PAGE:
Dharavi witnesses a 62% jump in COVID-19 cases this month
(Sourced from PTI)
Dharavi, the biggest slum in Mumbai, has reported 272 coronavirus cases so far in March as against the entire February's infection count of 168, a rise of 62 percent, civic officials said on Saturday. The officials said that the number of single-day cases in Dharavi, which had started steadily going up since February, has witnessed a significant jump, starting this month.
The spike in cases in this slum sprawl, which is spread over 2.5 sq km of area, has set alarm bells ringing for the authorities, although they say that they are better prepared this year to tackle the situation as compared to last year when the outbreak had started. Till March 19, Dharavi has reported 272 cases.
The officials said that the cases being reported now are scattered across the slum and not concentrated in any particular pocket. Dharavi currently has 72 active COVID-19 cases. Of the total number of 4,133 patients, 3,745 have recovered, while 316 have died.
Around 6.5 lakh people live in Dharavi, with a population density of 2,27,136 per sq km. Maintaining social distancing there is a tough task, as families of eight to 10 members live in 10x10 hutments and residents have to walk along narrow lanes lined with crowded tenements on either side. This slum is also home to several small-scale leather, pottery, and textile manufacturing units.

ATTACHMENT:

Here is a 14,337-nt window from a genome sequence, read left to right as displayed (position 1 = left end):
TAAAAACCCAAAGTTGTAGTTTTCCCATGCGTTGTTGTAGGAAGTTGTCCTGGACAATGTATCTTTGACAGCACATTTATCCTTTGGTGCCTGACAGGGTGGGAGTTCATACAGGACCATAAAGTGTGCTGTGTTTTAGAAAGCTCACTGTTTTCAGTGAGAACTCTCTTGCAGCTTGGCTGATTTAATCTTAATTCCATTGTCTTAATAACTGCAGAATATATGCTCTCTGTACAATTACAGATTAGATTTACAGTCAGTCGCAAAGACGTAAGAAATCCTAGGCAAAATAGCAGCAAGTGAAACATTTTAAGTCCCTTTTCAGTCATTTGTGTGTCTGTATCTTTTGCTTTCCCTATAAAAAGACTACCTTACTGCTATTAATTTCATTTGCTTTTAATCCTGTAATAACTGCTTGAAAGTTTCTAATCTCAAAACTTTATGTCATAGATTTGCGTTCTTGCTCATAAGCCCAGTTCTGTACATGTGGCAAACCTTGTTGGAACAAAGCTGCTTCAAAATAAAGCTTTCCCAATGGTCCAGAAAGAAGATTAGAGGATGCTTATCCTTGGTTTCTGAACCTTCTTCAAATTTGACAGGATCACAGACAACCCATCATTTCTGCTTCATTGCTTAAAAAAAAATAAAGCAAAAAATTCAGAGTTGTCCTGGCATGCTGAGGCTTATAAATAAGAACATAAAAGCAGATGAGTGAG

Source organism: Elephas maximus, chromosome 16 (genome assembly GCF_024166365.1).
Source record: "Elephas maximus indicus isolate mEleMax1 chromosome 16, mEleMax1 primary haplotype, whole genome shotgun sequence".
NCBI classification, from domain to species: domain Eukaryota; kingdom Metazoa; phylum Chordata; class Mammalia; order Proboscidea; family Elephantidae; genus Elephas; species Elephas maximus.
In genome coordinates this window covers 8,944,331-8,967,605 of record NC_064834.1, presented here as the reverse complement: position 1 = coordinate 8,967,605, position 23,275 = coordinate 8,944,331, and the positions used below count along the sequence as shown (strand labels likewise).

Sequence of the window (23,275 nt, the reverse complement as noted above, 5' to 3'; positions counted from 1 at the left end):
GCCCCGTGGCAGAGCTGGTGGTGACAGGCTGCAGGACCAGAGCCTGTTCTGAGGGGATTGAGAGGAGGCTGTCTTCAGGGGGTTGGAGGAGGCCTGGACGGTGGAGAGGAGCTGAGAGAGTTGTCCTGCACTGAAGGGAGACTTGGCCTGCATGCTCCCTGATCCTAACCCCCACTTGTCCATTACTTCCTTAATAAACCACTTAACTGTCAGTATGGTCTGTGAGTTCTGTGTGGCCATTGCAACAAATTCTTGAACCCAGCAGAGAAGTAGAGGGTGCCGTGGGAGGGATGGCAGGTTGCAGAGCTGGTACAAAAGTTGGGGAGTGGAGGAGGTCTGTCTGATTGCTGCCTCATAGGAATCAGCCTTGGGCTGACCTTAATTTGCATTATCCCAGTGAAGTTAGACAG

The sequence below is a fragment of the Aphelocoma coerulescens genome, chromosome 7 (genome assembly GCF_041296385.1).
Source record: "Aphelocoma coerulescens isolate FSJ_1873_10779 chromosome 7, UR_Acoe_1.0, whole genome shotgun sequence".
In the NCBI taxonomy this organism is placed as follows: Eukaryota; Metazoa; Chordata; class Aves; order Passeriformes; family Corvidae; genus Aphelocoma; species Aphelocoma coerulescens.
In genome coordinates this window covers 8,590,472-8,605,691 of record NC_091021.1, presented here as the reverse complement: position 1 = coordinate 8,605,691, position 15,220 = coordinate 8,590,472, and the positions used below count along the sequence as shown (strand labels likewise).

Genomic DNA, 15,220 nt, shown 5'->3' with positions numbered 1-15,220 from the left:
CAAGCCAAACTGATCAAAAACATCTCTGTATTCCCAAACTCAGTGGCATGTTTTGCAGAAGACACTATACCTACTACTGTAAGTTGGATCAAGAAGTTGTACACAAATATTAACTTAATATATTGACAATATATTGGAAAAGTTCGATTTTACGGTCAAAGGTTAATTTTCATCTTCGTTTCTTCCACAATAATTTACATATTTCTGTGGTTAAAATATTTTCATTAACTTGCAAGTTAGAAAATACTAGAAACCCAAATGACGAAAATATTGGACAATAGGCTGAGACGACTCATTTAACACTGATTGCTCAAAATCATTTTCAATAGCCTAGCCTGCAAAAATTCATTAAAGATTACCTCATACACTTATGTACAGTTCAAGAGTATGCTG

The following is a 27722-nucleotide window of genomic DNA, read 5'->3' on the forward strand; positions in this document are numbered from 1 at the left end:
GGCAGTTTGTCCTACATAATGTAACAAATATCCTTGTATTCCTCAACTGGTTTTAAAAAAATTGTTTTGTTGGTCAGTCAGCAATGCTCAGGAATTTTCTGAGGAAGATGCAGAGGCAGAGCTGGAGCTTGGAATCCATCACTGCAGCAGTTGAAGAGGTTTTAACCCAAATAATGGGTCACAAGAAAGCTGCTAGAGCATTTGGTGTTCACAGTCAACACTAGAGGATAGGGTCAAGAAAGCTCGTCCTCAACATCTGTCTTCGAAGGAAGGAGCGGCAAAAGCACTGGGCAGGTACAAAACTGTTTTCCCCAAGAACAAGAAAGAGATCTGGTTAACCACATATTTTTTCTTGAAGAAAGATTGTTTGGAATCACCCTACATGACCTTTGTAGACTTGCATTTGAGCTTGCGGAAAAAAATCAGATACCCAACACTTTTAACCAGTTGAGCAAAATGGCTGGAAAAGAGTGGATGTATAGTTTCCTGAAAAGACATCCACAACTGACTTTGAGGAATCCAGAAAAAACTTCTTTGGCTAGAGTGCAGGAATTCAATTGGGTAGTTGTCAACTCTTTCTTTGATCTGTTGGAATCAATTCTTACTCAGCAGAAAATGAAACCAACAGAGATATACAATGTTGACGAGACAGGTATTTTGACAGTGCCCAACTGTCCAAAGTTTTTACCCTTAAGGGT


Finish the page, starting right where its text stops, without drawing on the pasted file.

The first COVID-19 patient in Dharavi was found on April 1 last year, about 20 days after the city reported its first case. Thereafter, the daily case count in Dharavi kept rising and it was declared as a COVID-19 hotspot. In the first week of May 2020, it had reported 94 cases in a single day, its highest daily count.
According to Brihanmumbai Municipal Corporation (BMC) officials, "The daily number of cases from Dharavi went down significantly from November and there were days when it did not report any case in January and February."
In the last four months, the slum hardly reported any double-digit daily growth in cases. The highest single-day count during this entire period came on February 16, when it recorded 16 new cases. Through a number of steps, including proactive screening with the assistance of private doctors and community support, the authorities had managed to flatten the curve of viral spread.
Even the World Health Organization (WHO) took cognizance of the efforts and praised the "Dharavi pattern." Kiran Dighavkar, the assistant Municipal Commissioner of BMC's G-North ward that houses Dharavi, said that the number of COVID-19 cases in this slum is rising due to "pro-active testing and screening," but the situation is quite different from last year and fully under control.
"Last year, there were limitations on testing, and reports were getting delayed. Now, there are no such constraints as an ample number of testing kits are available and we could do on-the-spot testing of all the traced contacts of a positive patient," Dighavkar said.